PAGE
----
NEPEAN, SIR CHARLES EVAN MOLYNEUX YORKE, 5th Baronet, who died at Lyme Regis on January 1, aged 85, was a member of the Winchester Xl of 1885. He served in the Royal Berkshire Regiment, retiring with the honorary rank of Major.
PARTON, MR. CYRIL JOHN, who died at Epsom on November 22, aged 73, was in the Rugby XI's of 1898 and 1899, scoring 78 against Marlborough at Lord's in the first year. At Oxford he took part in Freshmen's and Seniors matches, but did not gain a Blue. He played cricket till he was 56. At the time of his death he was Senior and Chief Registrar in Bankruptcy.
PEACOCK, MR. HERBERT ST. GEORGE, who died at Ipswich on February 16, aged 81, was in the Eton XI of 1891. Eton lost the match with Harrow by seven wickets, but they laboured under considerable handicap. R. C. Norman, the captain, who suffered concussion when colliding with another player during the game with Winchester, was ordered home by his doctor and so could not bat in the second innings, and H. A. Arkwright was scarcely fit to play. Peacock was a Judge of the Sudan High Court from 1908 to 1926.
PEARSE, MR. CHARLES ORMEROD CATO, who died at Durban on May 7, aged 68, was a member of the South African touring team in Australia in 1910-11, taking part in three Test matches, and narrowly missed selection for the tour of England in 1912. A stylish batsman and useful change bowler, he played at intervals for Natal from 1905 to 1924.
PEPALL, G., who died on January 8, aged 76, played occasionally for Gloucestershire when Dr. W. G. Grace was at his best. Pepall, a fast bowler, achieved his best performance at Bristol in 1896 when he took five Yorkshire wickets for 63 runs. His victims included F. S. Jackson, J. T. Brown, R. Moorhouse and B. Wainwright.
PIENAAR, MR. ANDRIES JACOBUS, who died at Cape Town on October 12, had been a member of the Board of the Control of the South African Cricket Association since 1933, and was President of the Association from 1947 to 1949. Though never a player of note, Sport Pienaar was one of the best-loved and most capable administrators of sport in South Africa. He was for a long time President of the South African Rugby Football Board and visited England during the tour of the Springboks in l951-52.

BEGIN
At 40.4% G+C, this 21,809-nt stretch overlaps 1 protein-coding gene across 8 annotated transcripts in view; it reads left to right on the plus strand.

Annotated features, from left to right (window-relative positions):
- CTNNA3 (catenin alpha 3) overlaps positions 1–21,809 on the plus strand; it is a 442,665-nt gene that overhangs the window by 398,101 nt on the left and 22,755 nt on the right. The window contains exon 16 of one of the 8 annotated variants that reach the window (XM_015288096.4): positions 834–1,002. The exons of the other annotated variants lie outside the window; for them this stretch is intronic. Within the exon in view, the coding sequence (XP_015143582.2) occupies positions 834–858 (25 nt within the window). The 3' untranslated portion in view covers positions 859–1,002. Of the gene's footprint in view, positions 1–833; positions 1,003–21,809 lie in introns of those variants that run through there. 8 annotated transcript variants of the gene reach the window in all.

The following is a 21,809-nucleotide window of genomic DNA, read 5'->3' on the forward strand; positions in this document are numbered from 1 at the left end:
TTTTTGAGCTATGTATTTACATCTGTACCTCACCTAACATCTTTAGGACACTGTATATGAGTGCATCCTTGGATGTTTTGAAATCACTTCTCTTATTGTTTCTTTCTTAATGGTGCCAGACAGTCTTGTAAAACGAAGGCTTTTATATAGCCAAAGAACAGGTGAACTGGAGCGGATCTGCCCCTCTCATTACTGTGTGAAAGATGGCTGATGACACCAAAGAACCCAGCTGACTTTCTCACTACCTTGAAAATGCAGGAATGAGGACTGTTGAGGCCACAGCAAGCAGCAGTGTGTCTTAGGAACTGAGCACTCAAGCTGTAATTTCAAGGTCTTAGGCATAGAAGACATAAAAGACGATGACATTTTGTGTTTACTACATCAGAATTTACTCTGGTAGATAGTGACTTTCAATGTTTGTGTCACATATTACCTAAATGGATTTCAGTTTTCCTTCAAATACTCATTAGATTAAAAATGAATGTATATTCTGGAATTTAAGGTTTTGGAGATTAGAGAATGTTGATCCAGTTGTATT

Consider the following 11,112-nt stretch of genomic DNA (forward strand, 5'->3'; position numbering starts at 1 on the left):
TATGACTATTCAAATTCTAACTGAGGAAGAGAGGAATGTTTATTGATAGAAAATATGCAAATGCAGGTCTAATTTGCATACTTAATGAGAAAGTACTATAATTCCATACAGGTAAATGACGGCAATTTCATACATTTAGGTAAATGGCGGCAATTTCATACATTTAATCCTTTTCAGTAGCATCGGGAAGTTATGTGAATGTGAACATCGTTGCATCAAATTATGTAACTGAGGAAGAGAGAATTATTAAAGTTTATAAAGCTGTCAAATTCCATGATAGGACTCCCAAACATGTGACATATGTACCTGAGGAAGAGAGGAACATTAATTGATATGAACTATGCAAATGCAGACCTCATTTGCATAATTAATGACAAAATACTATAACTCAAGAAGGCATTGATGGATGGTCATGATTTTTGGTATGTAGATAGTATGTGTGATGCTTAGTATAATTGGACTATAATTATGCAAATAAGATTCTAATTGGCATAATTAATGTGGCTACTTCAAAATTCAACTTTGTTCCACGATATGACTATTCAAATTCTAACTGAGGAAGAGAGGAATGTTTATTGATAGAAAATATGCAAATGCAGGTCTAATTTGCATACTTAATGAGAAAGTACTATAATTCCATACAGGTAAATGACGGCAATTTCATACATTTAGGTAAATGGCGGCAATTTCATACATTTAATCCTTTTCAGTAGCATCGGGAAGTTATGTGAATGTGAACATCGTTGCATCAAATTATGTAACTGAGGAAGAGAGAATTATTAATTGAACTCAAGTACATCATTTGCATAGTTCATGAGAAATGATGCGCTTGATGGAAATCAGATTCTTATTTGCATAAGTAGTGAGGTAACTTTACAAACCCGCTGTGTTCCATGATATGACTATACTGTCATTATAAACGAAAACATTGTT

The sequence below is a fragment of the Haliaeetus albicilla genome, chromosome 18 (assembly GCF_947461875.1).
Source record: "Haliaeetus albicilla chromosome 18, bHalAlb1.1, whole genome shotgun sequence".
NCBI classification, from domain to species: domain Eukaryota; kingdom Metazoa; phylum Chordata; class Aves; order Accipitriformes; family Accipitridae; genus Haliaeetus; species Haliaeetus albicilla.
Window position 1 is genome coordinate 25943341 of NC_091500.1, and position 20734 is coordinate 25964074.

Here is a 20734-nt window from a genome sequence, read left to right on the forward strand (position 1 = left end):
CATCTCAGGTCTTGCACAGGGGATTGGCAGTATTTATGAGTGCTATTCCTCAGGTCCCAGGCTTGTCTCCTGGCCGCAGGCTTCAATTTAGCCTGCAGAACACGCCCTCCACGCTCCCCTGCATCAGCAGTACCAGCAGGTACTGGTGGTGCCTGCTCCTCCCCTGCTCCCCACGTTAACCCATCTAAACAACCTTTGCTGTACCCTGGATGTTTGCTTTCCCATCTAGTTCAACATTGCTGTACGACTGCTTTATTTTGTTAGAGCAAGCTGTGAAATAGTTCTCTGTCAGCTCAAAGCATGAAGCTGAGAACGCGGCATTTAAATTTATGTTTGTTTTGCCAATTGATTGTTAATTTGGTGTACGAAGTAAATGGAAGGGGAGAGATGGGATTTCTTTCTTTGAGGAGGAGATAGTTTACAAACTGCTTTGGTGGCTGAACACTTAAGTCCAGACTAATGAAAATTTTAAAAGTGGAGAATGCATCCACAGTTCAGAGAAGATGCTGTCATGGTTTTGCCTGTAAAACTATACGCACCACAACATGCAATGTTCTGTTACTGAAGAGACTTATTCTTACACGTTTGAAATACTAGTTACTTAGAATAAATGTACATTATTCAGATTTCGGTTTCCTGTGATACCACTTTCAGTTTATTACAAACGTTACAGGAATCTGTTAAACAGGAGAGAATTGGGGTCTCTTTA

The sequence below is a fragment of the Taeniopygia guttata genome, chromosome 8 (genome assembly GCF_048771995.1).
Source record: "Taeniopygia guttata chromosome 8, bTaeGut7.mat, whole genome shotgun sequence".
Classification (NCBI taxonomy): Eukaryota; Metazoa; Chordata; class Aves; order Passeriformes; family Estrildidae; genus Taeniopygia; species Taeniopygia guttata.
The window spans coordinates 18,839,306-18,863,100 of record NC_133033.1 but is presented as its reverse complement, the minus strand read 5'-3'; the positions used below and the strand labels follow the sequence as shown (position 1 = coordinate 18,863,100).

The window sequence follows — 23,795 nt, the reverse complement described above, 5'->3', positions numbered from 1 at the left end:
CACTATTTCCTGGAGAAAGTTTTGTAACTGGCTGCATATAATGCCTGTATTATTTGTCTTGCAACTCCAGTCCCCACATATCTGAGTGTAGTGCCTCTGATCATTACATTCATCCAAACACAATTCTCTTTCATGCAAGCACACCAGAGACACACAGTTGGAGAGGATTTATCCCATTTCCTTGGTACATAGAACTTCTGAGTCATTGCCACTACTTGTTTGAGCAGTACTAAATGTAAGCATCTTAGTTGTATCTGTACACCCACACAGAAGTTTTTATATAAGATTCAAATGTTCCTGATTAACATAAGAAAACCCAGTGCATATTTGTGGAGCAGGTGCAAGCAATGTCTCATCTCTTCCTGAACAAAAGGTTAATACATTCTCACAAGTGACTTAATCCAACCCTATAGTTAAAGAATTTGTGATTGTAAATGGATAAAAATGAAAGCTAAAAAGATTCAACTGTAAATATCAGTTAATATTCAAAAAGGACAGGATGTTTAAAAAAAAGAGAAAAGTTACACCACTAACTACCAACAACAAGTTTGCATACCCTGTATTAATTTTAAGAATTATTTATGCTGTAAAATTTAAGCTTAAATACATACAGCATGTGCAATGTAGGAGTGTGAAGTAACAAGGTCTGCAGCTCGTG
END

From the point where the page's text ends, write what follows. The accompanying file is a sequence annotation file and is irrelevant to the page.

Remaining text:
REESE, MR. DANIEL, who died at Christchurch on June 12, aged 74, was one of the best-known cricketers and businessmen in New Zealand. First playing for Canterbury in 1895, when 16, he visited Australia in 1898-99 with the first touring team to leave New Zealand, and for fourteen years from 1907 he was captain of Canterbury and of New Zealand. In all first-class matches he scored as a forcing left-handed batsman 3,186 runs and with slow-medium bowling took 196 wickets. He went as a draughtsman to Australia in 1900 and during three years there played for Melbourne. In 1903, when visiting England, he took part in four matches with Dr. W. G. Grace for London County, and in 1906 appeared eight times for Essex, scoring 70 and 20 in the game with the West Indies. His long playing career ended in 1921, to which point he was probably the best left-handed batsman produced by New Zealand. He afterwards served as member of the Management Committee and President of the New Zealand Cricket Council.
SCOTT, THE HON. SIR ERNEST STOWELL, who died at Encombe, Dorset, on November 6, aged 81, was in the 1891 Winchester XI who beat Eton by five wickets. Appointed M.V.O. in 1906, he became a K.C.M.G. in 1931. In the diplomatic service for thirty years, he was at one time Minister Plenipotentiary to Abyssinia and to Uruguay.
SHEPPARD, MR. R. A., who died on January 28, aged 83, played for Surrey as an all-rounder in two seasons at the start of the century. In nine matches in 1904 he scored 316 runs, average 24.30, his highest innings being 82 against Derbyshire at Derby, and with slow bowling took 16 wickets, average 27.93. He was educated at Whitgift.